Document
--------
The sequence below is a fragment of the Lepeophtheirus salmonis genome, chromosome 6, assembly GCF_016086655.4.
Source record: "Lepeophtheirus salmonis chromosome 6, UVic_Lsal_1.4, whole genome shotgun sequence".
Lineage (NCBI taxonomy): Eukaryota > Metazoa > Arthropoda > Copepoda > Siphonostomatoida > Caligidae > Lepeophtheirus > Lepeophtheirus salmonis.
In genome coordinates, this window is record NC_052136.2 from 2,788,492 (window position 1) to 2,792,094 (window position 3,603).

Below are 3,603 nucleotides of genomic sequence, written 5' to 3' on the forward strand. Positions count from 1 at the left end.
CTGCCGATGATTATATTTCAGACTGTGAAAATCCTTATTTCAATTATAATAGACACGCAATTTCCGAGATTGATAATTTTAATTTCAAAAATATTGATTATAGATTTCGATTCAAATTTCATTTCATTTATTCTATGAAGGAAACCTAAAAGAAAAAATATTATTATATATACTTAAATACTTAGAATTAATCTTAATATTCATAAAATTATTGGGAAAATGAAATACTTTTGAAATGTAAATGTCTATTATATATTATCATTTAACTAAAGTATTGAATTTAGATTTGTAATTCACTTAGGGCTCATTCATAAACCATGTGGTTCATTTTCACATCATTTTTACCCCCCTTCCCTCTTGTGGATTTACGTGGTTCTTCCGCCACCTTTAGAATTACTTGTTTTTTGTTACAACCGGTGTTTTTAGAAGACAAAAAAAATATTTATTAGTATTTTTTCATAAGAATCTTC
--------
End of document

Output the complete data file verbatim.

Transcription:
The sequence below is a fragment of the Lepeophtheirus salmonis genome, chromosome 6, assembly GCF_016086655.4.
Source record: "Lepeophtheirus salmonis chromosome 6, UVic_Lsal_1.4, whole genome shotgun sequence".
Lineage (NCBI taxonomy): Eukaryota > Metazoa > Arthropoda > Copepoda > Siphonostomatoida > Caligidae > Lepeophtheirus > Lepeophtheirus salmonis.
In genome coordinates, this window is record NC_052136.2 from 2,788,492 (window position 1) to 2,792,094 (window position 3,603).

Below are 3,603 nucleotides of genomic sequence, written 5' to 3' on the forward strand. Positions count from 1 at the left end.
CTGCCGATGATTATATTTCAGACTGTGAAAATCCTTATTTCAATTATAATAGACACGCAATTTCCGAGATTGATAATTTTAATTTCAAAAATATTGATTATAGATTTCGATTCAAATTTCATTTCATTTATTCTATGAAGGAAACCTAAAAGAAAAAATATTATTATATATACTTAAATACTTAGAATTAATCTTAATATTCATAAAATTATTGGGAAAATGAAATACTTTTGAAATGTAAATGTCTATTATATATTATCATTTAACTAAAGTATTGAATTTAGATTTGTAATTCACTTAGGGCTCATTCATAAACCATGTGGTTCATTTTCACATCATTTTTACCCCCCTTCCCTCTTGTGGATTTACGTGGTTCTTCCGCCACCTTTAGAATTACTTGTTTTTTGTTACAACCGGTGTTTTTAGAAGACAAAAAAAATATTTATTAGTATTTTTTCATAAGAATCTTC